Also, let’s look at how we might find out about the company through its CIF or NIF on Google or by the name of its company name or activity on this portal. The supposed fiscal data of the company are shown, where we can see that its business activity does not correspond with selling technological products, so we can clearly see that it is a phishing website.

Tracking scammers

As you can imagine, cybercriminals are very well organized groups with advanced knowledge of hacking, programming, computers and even laws. So, tracking them is very complicated, besides leaving this job to the state forces (police or civil guard) where they have highly qualified professionals.

Alternatively, and as a way to obtain more information about a website, person or company, you can geolocate them using the IP address.
But do we have their IP address? We know their domain name and we also have an email that some automated system or person has sent us to make that bank transfer. Therefore, we have at least two IP addresses that we can use to geolocate their servers, these would help us with the credibility of the site.

Obtaining the IP address of the web domain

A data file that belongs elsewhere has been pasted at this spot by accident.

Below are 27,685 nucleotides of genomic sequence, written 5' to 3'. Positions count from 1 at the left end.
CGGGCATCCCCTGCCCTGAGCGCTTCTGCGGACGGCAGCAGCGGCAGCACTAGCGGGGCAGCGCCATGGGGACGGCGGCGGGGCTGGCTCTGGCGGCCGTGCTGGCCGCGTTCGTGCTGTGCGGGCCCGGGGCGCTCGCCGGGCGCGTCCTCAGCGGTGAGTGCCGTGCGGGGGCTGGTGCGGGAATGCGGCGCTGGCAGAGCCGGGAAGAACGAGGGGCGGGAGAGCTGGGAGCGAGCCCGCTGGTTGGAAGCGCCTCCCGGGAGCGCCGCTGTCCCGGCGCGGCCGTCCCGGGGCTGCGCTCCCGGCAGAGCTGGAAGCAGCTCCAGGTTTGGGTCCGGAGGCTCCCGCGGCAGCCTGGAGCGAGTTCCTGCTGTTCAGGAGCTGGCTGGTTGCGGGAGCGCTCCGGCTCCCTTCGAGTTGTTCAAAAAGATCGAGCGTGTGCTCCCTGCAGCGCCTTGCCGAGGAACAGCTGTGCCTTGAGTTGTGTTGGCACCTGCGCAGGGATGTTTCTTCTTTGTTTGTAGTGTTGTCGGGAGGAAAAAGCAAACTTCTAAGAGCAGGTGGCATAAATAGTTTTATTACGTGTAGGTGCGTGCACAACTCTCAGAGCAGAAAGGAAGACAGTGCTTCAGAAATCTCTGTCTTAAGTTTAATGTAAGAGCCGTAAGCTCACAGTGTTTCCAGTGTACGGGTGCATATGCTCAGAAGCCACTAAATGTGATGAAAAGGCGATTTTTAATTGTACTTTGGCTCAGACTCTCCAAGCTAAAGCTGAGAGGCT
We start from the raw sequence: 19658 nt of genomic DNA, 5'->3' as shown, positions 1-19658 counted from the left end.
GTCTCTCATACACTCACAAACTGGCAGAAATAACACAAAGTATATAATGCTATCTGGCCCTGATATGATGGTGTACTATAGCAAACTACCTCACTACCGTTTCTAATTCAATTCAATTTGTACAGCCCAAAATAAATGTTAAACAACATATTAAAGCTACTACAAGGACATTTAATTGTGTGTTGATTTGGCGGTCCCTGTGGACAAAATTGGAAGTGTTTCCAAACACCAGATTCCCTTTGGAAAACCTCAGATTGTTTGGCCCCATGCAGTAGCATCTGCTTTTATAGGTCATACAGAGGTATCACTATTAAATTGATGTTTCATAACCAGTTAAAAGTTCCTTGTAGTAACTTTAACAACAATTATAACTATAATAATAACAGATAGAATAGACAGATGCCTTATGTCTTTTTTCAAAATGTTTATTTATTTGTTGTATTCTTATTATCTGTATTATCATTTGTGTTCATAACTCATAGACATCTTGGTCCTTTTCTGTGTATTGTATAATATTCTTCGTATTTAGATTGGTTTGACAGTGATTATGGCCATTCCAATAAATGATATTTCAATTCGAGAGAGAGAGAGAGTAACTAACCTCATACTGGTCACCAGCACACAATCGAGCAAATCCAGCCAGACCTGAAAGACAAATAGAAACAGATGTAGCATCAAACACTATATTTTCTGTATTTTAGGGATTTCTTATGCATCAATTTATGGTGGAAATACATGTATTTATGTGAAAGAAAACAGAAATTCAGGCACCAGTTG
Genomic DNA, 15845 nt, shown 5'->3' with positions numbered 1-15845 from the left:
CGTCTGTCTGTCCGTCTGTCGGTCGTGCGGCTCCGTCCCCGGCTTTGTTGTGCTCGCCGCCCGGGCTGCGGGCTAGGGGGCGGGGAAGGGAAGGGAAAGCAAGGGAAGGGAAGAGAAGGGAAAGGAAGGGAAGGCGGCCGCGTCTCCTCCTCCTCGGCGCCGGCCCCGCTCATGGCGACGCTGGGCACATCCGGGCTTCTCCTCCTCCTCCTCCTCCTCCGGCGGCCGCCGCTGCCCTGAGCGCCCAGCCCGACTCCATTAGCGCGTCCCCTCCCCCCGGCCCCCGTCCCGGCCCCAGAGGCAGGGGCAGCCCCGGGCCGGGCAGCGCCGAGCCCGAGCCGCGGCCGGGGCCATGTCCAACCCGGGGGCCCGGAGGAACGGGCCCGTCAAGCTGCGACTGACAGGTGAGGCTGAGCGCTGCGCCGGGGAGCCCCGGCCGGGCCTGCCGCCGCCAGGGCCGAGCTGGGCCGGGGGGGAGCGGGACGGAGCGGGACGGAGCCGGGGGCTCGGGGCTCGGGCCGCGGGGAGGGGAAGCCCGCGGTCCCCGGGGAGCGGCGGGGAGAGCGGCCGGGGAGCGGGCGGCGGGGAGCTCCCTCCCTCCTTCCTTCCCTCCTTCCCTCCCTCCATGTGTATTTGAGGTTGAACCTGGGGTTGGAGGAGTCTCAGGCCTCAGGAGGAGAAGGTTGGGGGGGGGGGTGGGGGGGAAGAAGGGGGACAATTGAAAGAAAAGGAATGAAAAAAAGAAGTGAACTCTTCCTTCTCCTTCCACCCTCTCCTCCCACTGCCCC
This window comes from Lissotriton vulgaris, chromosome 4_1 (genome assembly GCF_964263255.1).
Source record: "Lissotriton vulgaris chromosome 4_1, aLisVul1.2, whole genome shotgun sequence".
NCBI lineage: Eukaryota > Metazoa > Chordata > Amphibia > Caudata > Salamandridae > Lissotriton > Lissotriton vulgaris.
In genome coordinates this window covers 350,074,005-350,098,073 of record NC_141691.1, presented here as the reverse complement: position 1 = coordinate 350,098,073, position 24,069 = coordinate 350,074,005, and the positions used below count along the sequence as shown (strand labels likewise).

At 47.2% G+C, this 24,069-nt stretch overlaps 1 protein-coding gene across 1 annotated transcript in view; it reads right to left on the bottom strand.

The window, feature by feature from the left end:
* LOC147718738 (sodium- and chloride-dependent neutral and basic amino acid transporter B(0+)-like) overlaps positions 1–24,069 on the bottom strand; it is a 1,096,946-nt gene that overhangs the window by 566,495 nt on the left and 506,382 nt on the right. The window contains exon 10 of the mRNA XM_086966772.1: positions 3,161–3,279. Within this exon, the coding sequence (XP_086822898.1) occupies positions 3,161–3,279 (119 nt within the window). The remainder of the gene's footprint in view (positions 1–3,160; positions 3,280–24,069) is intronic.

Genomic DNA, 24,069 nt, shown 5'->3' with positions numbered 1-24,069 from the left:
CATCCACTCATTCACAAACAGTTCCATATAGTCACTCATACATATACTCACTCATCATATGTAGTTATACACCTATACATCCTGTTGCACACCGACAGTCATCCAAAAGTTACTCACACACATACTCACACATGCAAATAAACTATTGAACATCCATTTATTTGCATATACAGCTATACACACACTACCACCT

Although in UNIX systems we have specific commands, this free online tool can help us:  In this case, the web server is located in Bratislava (Slovakia), something very suspicious for a Spanish company. If there were any doubts, with this evidence it is clear that it would be a serious mistake on our part to make any purchase on this website.

Analysing the headers of the email sent by

We have an email that we received from the allegedly fraudulent website with the bank details for us to make the transfer and pay for the product we have purchased.
Here is a link that explains how to get the headers depending on the email service used.
Now that we have the headers, all we need to do is track the email with this tool that Google provides us for free:

Knowing the IP address from which the email was supposedly sent. Apparently, the IP address corresponds to a computer on an internal network. Our suspect’s trail ends here.